Buyer beware! Does a builder owe a duty of care to subsequent purchasers?

16 April 2024

The Queensland Court of Appeal found in favour of the appellant, a builder, having determined that the respondent, the purchaser, failed to establish that the builder owed a duty of care as expressed in Bryan v Moloney due to a lack of vulnerability and/or reliance on the builder.

In issue

  • Whether a subsequent purchaser was able to establish vulnerability and/or reliance on a builder in order to establish that the builder owed the purchaser a duty of care as expressed in Bryan v Maloney (1995) 182 CLR 609.

The background

Ms Lewis (Lewis) purchased a residential property in Paddington in March 2017 from Mr King (King). King was the first purchaser of the residential property. The house was constructed during 2005 and 2006 by Mr Raymond (Raymond).

Shortly after moving into the house Lewis discovered defects associated with subfloor timber members, supports and fittings, and props and joists used to support the driveway and garage floor (the defects).

Lewis subsequently commenced a claim in the District Court of Queensland against Raymond, seeking to recover damages arising out of the allegedly negligent construction of the house.

The decision at trial

In the first instance, the District Court of Queensland found in favour of Lewis on the basis that:

  1. Raymond owed Lewis a duty of care as expressed in Bryan v Maloney (1995) 182 CLR 609, on the basis of her ‘vulnerability and reliance which was proved by her evidence’ which included that she:
    1. was a first home buyer.
    2. had relied upon a property inspection report (the pre-purchase inspection report) provided on behalf of King (which did not identify the defects).
    3. held no building qualifications.
    4. was pregnant at the time of purchase (and therefore not capable of, nor desirous of, entering the crawl spaces).
    5. trusted that the house which she purchased was built properly (like the purchaser in Bryan v Maloney).
  2. Part 5 of the Queensland Building and Construction Commission Act 1991 (Qld) (QBCC Act) had not replaced the duty of care expressed in Bryan v Maloney.

The issues on appeal

Raymond appealed the decision of the trial judge, on the basis that the trial judge erred in finding that:

  1. Lewis was relevantly vulnerable and/or had relied on Raymond;
  2. Raymond owed Lewis a duty of care pursuant to the principles in Byran v Maloney.
  3. A duty of care was owed by Raymond to Lewis despite the existence of the statutory insurance scheme under the QBCC Act.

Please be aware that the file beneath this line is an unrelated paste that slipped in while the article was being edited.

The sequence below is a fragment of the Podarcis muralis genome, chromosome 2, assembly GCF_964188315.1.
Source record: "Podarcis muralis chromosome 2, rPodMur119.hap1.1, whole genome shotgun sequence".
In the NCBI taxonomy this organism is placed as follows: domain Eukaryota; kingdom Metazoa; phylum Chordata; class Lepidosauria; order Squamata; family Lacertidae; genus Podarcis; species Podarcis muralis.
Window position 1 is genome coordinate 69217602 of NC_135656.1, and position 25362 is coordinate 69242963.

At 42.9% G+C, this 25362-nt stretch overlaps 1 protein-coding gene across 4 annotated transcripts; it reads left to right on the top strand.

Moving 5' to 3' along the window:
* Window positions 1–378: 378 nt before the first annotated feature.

The decision on appeal

Pursuant to Bryan v Maloney there must be something about the circumstances of the purchase of the building by the subsequent purchaser, such as the purchaser’s vulnerability and/or reliance on the builder, that supports the existence of a duty of care by the builder to the subsequent purchaser. When considering the issues of vulnerability and reliance the Court of Appeal noted that:

  • In considering whether Lewis had the requisite vulnerability for the imposition of a duty of care on Raymond based on Bryan v Maloney, it was not merely Lewis’ personal characteristics that were determinative of that vulnerability.
  • Lewis assumed there were not a lot of inaccessible areas because the pre-purchase inspection report did not state there were a lot of inaccessible areas. However Lewis’ assumption reflected the risk that she assumed before the auction, by being satisfied to proceed after reading the pre-inspection report rather than procuring further inspections of those areas.
  • Had Lewis arranged the further inspection of the house, the subject defects would have been discoverable (in contrast to the defects considered in Bryan v Maloney).
  • Lewis was satisfied to proceed with her purchase on the basis of the pre-purchase inspection report, despite the qualifications contained in it, and chose not to obtain the assistance of an independent building inspector prior to the purchase which would have revealed the existence of the defects. Lewis did not otherwise give evidence at trial of any actual reliance on the construction of the house by the original builder being without defects.

In light of the above, it was held that the evidence at the trial did not support the trial judge’s findings:

  1. Of vulnerability on the part of Lewis at the time of her purchase; as she had the capacity to procure an appropriately qualified or experienced person before the auction to do the inspection that would have revealed the existing defects in the residence.
  2. That Lewis relied on the builder of the subject property to have built the property free from defects.

Thus, the Court of Appeal accepted that Raymond did not owe a duty of care to Lewis pursuant to Bryan v Maloney, set aside the trial judge’s decision and entered judgment in favour of Raymond.

In view of the conclusion that the circumstances of Lewis’ purchase did not fall within Bryan v Maloney, the Court of Appeal concluded that it was not necessary to consider whether the existence of the statutory insurance scheme would further confine the application of Bryan v Maloney.

Implications for you

This case illustrates that a subsequent purchaser cannot be assured of recovering damages against a builder for construction defects, notwithstanding the duty of care set out in Bryan v Moloney. A subsequent purchaser will instead need to establish vulnerability (which will not be determined solely by their personal characteristics), and/or actual reliance upon the builder, in order for a duty of care under Bryan v Moloney to arise.

Raymond v Lewis [2024] QCA 43

Ask us how we can help

Receive our latest news, insights and events
Barry Nilsson acknowledges the traditional owners of the land on which we conduct our business, and pays respect to their Elders past, present and emerging.
Liability limited by a scheme approved under Professional Standards Legislation